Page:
Occupy is a verb with many shades of meaning, but these senses fall into two broad categories. The word comes from the Anglo-Norman and Old French verb occupier or occuper, meaning to keep busy or to hold, and these two meanings remain the two broad categories in use today.
The French verb comes from the Latin occupare, meaning to seize by force, take possession of, fill, employ. And the first recorded English use of the verb, in the first part of the fourteenth century, is in the sense of to keep busy, to employ. We still use this sense today. We occupy our time and our jobs are our occupations.
By the end of the fourteenth century, the second meaning of occupy, to take possession of, to hold, is recorded in English use. People could occupy an office or title, a dwelling, or someone else’s land—often by force. This last has a rather unsavory connotation; the use of force to take someone’s land is generally not looked upon favorably. We recall the Nazi occupation of Europe during World War II, and during the recent war in Iraq, American politicians and generals took great pains to stress that the United States was not “occupying” Iraq. More recently, the Occupy movement, which started in 2011 to protest economic inequality and other social injustices, took its name from this sense of the word.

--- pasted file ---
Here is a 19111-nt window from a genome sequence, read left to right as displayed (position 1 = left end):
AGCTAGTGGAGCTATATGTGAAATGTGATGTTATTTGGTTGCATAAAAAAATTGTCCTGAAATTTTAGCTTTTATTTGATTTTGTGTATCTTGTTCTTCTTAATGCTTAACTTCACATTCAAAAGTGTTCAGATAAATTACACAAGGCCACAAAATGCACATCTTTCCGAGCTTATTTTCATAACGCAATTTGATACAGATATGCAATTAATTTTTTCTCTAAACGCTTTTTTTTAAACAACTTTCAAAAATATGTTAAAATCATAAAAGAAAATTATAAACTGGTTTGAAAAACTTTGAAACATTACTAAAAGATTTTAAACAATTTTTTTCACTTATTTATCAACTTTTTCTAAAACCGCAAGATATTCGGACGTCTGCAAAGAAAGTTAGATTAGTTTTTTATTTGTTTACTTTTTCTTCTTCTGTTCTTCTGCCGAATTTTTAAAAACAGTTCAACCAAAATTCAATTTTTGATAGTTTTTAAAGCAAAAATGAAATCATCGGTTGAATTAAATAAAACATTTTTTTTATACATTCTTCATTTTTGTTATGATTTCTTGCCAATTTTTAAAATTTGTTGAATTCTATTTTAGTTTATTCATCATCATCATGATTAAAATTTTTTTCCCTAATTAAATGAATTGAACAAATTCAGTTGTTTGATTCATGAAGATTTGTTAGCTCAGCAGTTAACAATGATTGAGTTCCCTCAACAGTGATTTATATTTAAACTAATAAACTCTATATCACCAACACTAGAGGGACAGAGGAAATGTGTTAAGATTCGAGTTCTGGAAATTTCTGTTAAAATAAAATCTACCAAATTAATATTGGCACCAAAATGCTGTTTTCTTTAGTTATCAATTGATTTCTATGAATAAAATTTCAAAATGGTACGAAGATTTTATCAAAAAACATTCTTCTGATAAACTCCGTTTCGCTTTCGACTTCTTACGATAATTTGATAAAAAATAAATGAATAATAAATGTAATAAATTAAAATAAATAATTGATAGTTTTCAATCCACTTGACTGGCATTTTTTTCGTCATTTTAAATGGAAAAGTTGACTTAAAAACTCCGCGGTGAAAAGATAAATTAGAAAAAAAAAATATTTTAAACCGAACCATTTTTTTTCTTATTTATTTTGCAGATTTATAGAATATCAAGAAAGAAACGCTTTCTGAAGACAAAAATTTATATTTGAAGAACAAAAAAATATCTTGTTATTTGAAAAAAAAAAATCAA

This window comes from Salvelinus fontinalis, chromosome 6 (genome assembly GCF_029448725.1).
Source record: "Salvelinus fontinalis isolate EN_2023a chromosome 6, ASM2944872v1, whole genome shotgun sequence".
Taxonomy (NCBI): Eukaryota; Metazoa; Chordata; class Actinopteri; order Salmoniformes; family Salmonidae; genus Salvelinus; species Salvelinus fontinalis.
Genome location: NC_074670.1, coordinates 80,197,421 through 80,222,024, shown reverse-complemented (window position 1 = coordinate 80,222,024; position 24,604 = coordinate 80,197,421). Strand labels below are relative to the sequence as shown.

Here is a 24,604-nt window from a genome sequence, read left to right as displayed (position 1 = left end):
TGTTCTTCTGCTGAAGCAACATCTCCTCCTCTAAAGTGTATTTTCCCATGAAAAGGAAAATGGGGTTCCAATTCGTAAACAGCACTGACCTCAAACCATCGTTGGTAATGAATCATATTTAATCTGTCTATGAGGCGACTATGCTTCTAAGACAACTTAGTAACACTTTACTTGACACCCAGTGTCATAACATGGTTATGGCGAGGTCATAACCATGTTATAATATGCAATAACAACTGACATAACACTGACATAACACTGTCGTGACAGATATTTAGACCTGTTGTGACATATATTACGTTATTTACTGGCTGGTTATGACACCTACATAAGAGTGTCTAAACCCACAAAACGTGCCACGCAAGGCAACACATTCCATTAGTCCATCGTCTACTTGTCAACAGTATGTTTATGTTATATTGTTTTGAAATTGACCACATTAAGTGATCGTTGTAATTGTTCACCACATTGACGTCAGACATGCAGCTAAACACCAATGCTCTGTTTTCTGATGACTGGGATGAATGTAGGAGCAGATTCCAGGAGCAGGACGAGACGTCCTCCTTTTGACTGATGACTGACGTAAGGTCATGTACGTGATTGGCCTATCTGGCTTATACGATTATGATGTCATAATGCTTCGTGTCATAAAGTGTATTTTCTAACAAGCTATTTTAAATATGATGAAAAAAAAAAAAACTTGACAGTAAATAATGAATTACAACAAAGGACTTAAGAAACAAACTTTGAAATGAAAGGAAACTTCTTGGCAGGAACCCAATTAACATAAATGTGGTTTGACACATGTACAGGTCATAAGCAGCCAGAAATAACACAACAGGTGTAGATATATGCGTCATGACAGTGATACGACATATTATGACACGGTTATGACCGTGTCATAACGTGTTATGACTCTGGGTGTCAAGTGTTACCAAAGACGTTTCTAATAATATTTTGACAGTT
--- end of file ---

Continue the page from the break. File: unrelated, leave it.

There is at least one sense, however, that has faded from use. Starting the late fifteenth century, to occupy a woman meant to have sexual intercourse with her. This use of occupy was usually not used to describe marital relations, but rather fornication, often in the context of prostitutes and concubines. The phrase occupying house is recorded in John Florio’s 1598 Worlde of Wordes as meaning a brothel. This sexual sense is a more specific application of the more general sense of taking possession of, often with the implication of the use of force or rape. This English usage may have been influenced by the classical Latin occupare amplexu, meaning to seize with an embrace. This sexual sense survived as a slang usage into the nineteenth century.
“occupier2,” The Anglo-Norman Dictionary, first edition, 1992.
“occupy, v.,” Green’s Dictionary of Slang, 2010.
“occupy, v.,” The Oxford English Dictionary, third edition, 2004.
Copyright 1997-2014, by David Wilton